Burnout is not just having a bad day – it is work-related stress that may have a cumulative unwanted effect over time.

Identifying the signs of burnout early is important – it can help you to put early reparative measures in place that may prevent burnout and its consequences.

If you are feeling stressed or pressured at work, and would like to chat to someone you can call our confidential support line 24/7 on 1800 667 877.
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Burnout – what is it

Burnout is a popular term for a mental or physical energy depletion after a period of chronic, unrelieved, job-related stress characterised sometimes by physical illness. The person suffering from burnout may lose concern or respect for other people and often have cynical, dehumanised perceptions of people, labelling them in a derogatory manner.

Causes of burnout particular to the nursing profession often include:

  • stressful, even dangerous work environments
  • lack of support or respectful relationships within the health care team
  • low pay scales
  • shift changes and long work hours
  • understaffing of hospitals
  • the responsibility of providing high levels of care over long periods
  • frustration, disillusionment from the reality of the job not meeting your expectations.

Source: Mosby's Medical Dictionary, 9th edition. © 2009, Elsevier

Rates of burnout in health care

The average business would usually expect a staff turnover of 3-4 percent. Within the nursing and midwifery professions, the staff turnover increases to 3-6 percent.

Nurses and midwives are at higher risk of developing symptoms of burnout due to the challenges the workforce is facing. With over 36 percent of the nursing workforce over the age of 50, additional pressure is placed on the retirement rate and skill mix and results in a workforce shortage.

Nurses and midwives have been voted the most trusted profession for the last 22 years running in the Roy Morgan Image of Professions Survey 2017. The public feels a high level of trust and accountability for the profession. The flip side to this is that nurses work in one of the most stressful professions.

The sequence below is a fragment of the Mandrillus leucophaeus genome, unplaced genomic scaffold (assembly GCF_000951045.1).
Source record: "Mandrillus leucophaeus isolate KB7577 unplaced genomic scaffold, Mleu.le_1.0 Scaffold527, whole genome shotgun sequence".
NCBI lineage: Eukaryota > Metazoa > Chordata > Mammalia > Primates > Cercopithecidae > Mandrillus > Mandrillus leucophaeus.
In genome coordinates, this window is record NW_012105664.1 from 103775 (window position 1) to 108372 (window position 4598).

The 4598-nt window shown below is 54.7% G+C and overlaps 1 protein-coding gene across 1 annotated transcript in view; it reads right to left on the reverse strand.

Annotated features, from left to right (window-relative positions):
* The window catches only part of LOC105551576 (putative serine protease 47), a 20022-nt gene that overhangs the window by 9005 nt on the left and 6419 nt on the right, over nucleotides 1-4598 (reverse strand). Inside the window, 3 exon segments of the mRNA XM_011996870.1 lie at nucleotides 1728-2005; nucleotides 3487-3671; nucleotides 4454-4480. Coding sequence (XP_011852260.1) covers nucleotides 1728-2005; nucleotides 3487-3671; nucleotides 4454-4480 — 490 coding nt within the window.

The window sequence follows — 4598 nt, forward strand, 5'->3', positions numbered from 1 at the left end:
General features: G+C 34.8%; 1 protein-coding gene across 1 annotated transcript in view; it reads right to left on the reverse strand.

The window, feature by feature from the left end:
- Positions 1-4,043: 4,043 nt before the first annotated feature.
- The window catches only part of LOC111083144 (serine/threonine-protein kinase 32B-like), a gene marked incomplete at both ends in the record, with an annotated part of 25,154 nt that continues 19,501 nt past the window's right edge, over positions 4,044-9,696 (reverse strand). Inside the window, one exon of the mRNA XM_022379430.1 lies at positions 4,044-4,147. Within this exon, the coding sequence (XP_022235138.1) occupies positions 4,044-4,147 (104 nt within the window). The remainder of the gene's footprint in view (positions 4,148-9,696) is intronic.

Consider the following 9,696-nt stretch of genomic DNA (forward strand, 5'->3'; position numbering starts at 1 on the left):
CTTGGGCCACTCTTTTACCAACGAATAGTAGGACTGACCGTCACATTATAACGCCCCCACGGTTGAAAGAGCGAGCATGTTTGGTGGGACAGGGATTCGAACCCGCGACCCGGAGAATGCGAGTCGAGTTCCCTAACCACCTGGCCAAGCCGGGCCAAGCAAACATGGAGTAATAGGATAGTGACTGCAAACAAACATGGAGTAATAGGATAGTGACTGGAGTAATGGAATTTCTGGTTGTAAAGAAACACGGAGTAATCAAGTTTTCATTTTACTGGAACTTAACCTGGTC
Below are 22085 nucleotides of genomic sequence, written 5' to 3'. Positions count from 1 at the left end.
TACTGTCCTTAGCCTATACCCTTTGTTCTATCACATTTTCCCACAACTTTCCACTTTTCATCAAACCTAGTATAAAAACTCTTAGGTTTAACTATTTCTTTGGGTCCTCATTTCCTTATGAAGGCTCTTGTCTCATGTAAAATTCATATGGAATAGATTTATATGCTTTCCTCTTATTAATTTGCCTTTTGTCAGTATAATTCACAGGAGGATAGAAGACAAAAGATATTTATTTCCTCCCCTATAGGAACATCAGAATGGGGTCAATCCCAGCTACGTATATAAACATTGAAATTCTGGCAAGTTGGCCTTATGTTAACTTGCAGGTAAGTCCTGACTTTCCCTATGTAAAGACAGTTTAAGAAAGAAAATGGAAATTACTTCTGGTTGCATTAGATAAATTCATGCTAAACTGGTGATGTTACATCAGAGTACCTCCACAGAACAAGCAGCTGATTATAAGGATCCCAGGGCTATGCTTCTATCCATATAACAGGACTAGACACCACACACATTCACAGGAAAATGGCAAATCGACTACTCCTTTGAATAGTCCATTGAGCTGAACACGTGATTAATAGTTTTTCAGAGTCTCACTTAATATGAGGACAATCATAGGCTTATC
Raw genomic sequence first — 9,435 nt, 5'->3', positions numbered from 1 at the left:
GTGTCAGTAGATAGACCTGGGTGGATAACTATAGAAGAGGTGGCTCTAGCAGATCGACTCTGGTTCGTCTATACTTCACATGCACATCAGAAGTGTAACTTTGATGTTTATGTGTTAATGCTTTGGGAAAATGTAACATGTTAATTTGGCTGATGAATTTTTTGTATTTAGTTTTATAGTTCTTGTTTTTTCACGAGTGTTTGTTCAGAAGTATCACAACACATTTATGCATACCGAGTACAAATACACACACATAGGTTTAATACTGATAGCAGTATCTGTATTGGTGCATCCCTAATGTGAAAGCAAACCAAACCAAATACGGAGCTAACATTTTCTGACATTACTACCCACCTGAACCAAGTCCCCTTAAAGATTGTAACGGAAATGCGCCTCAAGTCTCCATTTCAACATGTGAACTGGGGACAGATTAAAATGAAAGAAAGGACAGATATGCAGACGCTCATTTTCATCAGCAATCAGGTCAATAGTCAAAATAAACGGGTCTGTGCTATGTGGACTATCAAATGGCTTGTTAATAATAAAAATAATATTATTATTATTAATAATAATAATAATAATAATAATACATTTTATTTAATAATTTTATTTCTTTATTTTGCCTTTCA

Depersonalisation is when you continually have a distant or indifferent attitude towards your work. Often those experiencing depersonalisation are emotionally distancing themselves in all aspects of their work and life.

Examples include:

  • negative, callous, cynical behaviour or interactions with colleagues and those in your care
  • unprofessional comments directed to colleagues
  • blaming or judging clients and patients for their medical problems, or
  • inability to show empathy or care and concern.
Understanding burnout

Nurses and midwives work at the coal face of health care, aged care and community care 24/7. They manage traumatic situations, are placed in compromising situations, witness critical incidents and are increasingly exposed to occupational violence.

The qualities that motivated you to join the nursing and midwifery profession can be the same ones that can lead to burnout. Being driven to care, solve, fix and heal, often with a lack of adequate resources and support can be stressful. The cumulative effect of this may lead to job dissatisfaction, disillusionment and burnout.

Nurses or midwives who experience burnout are usually high achievers, with high standards. They often hold responsible positions, are key decision makers, and may start to feel a loss of job satisfaction over time.

The demands of the profession have increased over the years with more expectations including:

  • role diversity
  • increased workloads
  • constant changes in organisational structures
  • changes to roles and responsibilities
  • feeling helpless in the face of workplace change
  • poor consultation
  • limited opportunity to input into changes to systems and processes
  • limited career progression opportunities
  • increase in occupational violence.
At risk of burnout

You have your own personality traits and tactics for managing your daily life and stressors. Personal characteristics that may increase your vulnerability to developing burnout syndrome can include:

  • self-criticism
  • idealism
  • perfectionism — unrealistic expectations of self and others
  • over commitment
  • work and life imbalance
  • inadequate support systems outside of the work environment
  • poor sleep quality and/or quantity, or
  • engaging in unhealthy coping strategies.
Identifying burnout

Burnout can often be workplace-specific, which may be confusing when you are generally feeling satisfied in your personal life.

Emotional effects:

  • emotionless, running on empty, adrenal fatigue
  • easily agitated
  • increased irritability, insensitivity
  • feelings of being completely overloaded and overwhelmed
  • becoming more isolated and withdrawn